Overview of Emerging Arboviruses

Ann M. Powers

Disclosures

Future Virology. 2009;4(4):391-401. 

In This Article

Geographic Expansion Combined with Significant Epidemiological Changes

While CHIKV has expanded its geographic range, causing epidemics of unprecedented magnitude, the clinical presentation has remained predominantly consistent since the virus was first described. By contrast, WNV has been evolving epidemiologically with geographic range expansion.

Since its identification in 1937[51] until the mid-1990s, WNV was considered to be a minor human and equine pathogen, causing only occasional outbreaks of mild, febrile illness. During this period, the virus was found to be widely dispersed throughout Africa, the Middle East, Eastern Europe and parts of Asia.[52,53] However, disease was mild, outbreaks were infrequent and were typically restricted to rural localities. Beginning in 1994, WNV was responsible for a number of human and equine outbreaks of increased severity in the Eastern hemisphere.[54–60] This trend began with a small outbreak in Algeria, with 50 human infections, resulting in two deaths.[61] A larger outbreak occurred in Romania 2 years later, with 17 deaths among 393 cases.[62] This outbreak was significant in that it was the first documented urban WNV epidemic. Outbreaks of human, equine and avian disease have continued to this day throughout the Mediterranean basin and Eastern Europe.[63–66]

While WNV outbreaks were increasing in frequency and severity in the Eastern hemisphere, the virus was simultaneously moving to the novel ecology of the Western hemisphere. In 1999, the virus was first identified in New York (NY, USA) during an outbreak of human encephalitis.[67,68] In total, 62 human cases, including seven fatalities, were detected that year in a limited geographic region.[202] One major feature found to be associated with this outbreak was the massive number of bird deaths, particularly among corvids. While occasional avian mortality had been noted in the previous outbreaks in the Eastern hemisphere,[69] the large magnitude of bird deaths in North America was unprecedented.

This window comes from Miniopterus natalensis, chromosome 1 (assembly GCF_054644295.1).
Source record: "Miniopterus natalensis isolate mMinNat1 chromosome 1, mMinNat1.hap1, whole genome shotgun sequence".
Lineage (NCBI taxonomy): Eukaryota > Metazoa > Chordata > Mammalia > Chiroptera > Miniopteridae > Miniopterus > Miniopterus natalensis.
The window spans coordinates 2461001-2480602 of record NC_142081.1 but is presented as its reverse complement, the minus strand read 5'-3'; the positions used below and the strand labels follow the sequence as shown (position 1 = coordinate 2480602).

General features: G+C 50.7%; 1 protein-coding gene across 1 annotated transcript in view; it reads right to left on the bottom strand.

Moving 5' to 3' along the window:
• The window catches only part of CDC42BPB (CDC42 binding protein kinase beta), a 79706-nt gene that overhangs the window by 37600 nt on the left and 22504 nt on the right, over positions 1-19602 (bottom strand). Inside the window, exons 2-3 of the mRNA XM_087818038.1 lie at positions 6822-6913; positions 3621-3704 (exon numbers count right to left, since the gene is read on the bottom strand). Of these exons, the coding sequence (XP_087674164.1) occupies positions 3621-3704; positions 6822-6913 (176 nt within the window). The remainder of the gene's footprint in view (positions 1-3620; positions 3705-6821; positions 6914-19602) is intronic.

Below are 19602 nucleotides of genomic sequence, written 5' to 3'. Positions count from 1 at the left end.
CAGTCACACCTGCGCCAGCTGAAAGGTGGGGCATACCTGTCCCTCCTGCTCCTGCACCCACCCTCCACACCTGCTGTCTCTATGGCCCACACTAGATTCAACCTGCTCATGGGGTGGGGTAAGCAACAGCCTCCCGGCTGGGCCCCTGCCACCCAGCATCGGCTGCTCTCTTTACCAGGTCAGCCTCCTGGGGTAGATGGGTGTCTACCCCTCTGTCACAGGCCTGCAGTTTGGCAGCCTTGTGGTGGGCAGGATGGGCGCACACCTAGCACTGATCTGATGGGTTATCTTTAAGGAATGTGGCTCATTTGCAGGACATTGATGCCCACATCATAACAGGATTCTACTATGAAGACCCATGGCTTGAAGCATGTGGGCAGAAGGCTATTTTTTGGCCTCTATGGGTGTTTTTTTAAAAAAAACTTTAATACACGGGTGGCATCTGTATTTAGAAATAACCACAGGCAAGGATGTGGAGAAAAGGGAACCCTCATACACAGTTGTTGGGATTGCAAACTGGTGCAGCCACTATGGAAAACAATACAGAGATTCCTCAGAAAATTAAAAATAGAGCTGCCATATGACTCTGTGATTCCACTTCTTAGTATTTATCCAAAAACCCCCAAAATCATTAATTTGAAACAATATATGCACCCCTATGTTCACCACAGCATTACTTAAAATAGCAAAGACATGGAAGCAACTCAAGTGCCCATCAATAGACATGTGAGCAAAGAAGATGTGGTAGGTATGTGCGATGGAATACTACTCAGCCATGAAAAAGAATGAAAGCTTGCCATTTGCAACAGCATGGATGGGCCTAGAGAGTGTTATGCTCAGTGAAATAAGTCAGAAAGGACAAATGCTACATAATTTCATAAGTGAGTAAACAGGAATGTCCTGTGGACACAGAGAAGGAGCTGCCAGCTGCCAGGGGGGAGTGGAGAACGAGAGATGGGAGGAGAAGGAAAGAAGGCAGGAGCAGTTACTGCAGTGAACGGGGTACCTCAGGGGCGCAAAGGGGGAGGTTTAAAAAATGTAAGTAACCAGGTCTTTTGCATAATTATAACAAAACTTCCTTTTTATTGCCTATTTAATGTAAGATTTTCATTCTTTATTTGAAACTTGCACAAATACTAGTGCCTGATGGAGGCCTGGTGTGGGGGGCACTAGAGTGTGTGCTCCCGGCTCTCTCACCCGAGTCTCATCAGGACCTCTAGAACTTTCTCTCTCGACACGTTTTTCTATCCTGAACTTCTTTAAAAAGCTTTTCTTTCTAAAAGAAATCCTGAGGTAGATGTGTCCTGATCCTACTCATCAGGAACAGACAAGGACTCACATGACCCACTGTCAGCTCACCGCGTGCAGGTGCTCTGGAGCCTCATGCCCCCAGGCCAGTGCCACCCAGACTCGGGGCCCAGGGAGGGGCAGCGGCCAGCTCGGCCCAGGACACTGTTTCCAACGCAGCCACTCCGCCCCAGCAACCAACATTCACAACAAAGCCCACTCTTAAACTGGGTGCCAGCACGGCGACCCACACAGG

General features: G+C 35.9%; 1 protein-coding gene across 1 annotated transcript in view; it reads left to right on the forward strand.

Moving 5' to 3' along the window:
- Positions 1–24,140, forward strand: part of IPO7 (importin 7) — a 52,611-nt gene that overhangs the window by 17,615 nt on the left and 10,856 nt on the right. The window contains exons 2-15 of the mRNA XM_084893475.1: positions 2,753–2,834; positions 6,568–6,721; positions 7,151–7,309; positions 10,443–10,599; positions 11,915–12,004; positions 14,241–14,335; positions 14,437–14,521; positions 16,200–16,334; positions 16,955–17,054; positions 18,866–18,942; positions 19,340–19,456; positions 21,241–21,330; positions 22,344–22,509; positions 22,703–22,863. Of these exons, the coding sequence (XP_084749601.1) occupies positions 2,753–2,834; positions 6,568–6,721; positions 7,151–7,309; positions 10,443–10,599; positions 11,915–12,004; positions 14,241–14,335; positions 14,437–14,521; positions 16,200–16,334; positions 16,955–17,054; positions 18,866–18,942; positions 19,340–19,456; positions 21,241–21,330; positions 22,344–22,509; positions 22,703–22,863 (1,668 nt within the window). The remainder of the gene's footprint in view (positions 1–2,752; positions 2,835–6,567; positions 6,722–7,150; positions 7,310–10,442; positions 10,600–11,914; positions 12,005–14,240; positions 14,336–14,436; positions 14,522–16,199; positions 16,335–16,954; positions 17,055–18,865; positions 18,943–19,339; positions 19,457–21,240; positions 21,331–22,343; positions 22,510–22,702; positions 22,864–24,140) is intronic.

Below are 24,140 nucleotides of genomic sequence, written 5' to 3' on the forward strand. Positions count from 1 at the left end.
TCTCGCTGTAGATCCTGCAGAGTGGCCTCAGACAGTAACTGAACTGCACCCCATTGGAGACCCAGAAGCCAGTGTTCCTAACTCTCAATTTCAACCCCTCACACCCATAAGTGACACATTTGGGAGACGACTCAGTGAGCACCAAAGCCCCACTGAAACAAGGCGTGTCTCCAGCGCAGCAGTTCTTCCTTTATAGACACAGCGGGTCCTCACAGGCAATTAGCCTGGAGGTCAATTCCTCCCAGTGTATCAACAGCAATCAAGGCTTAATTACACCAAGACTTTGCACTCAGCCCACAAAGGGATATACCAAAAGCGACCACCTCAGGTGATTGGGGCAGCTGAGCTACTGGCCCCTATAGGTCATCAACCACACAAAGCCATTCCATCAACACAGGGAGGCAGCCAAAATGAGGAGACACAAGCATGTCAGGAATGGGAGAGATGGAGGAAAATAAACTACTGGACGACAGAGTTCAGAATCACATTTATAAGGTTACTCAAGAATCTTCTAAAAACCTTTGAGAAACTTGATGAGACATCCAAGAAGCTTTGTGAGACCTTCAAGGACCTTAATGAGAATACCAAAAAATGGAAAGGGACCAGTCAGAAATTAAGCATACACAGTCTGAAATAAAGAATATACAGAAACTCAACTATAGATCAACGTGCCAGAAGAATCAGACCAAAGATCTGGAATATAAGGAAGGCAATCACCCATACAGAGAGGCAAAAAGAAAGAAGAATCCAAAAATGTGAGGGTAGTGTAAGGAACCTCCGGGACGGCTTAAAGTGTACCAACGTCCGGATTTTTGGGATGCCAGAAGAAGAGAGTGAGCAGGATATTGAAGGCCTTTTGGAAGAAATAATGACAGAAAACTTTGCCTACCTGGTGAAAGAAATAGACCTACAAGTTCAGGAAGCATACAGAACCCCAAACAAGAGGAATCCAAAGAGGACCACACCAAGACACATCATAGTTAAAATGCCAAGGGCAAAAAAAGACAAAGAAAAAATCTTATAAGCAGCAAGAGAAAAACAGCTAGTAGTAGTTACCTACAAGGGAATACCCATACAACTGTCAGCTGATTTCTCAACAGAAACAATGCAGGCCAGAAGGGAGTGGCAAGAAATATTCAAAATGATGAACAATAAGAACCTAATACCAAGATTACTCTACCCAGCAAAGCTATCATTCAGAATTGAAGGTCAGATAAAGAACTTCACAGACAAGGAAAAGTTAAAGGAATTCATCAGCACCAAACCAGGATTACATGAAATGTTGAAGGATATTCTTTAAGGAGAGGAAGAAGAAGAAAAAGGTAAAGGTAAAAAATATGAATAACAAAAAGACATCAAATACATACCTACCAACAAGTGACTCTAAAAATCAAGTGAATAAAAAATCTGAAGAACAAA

Since the 1999 outbreak in New York appeared to be relatively small in scope, it was postulated that the virus may have become extinct in the USA over the winter. Unfortunately, the virus was found again in 2000. The total number of cases identified in 2000 remained small (21 human cases); however, the virus had expanded its range to include 12 states in the Northeast USA. Further geographic expansion, with no increase in human cases occurred in 2001, with 28 states reporting detections of WNV. The number of annual human cases remained low until 2002, when over 4100 cases were identified. By that time, the virus had moved across the USA and was reported in 44 states.[202] In addition, WNV was detected for the first time in Canada, where approximately 400 human cases were reported in the province of Ontario.[70] Through 2008, the virus continued to be detected in virtually all states in the USA, with 2539–9862 human cases per year.[202] The virus also tremendously expanded its range in Canada, with seven provinces affected in 2007, resulting in 2215 human infections.[203] After 10 years of activity in North America, WNV is considered endemic and shows seasonal activity, with focal human outbreaks occurring each year. Furthermore, WNV is now the most common cause of arboviral neuroinvasive disease in the USA. Interestingly, the clinical presentation is not only encephalitis, but also includes a large number of acute flaccid paralysis cases,[71–73] a finding not found before the mid-1990s.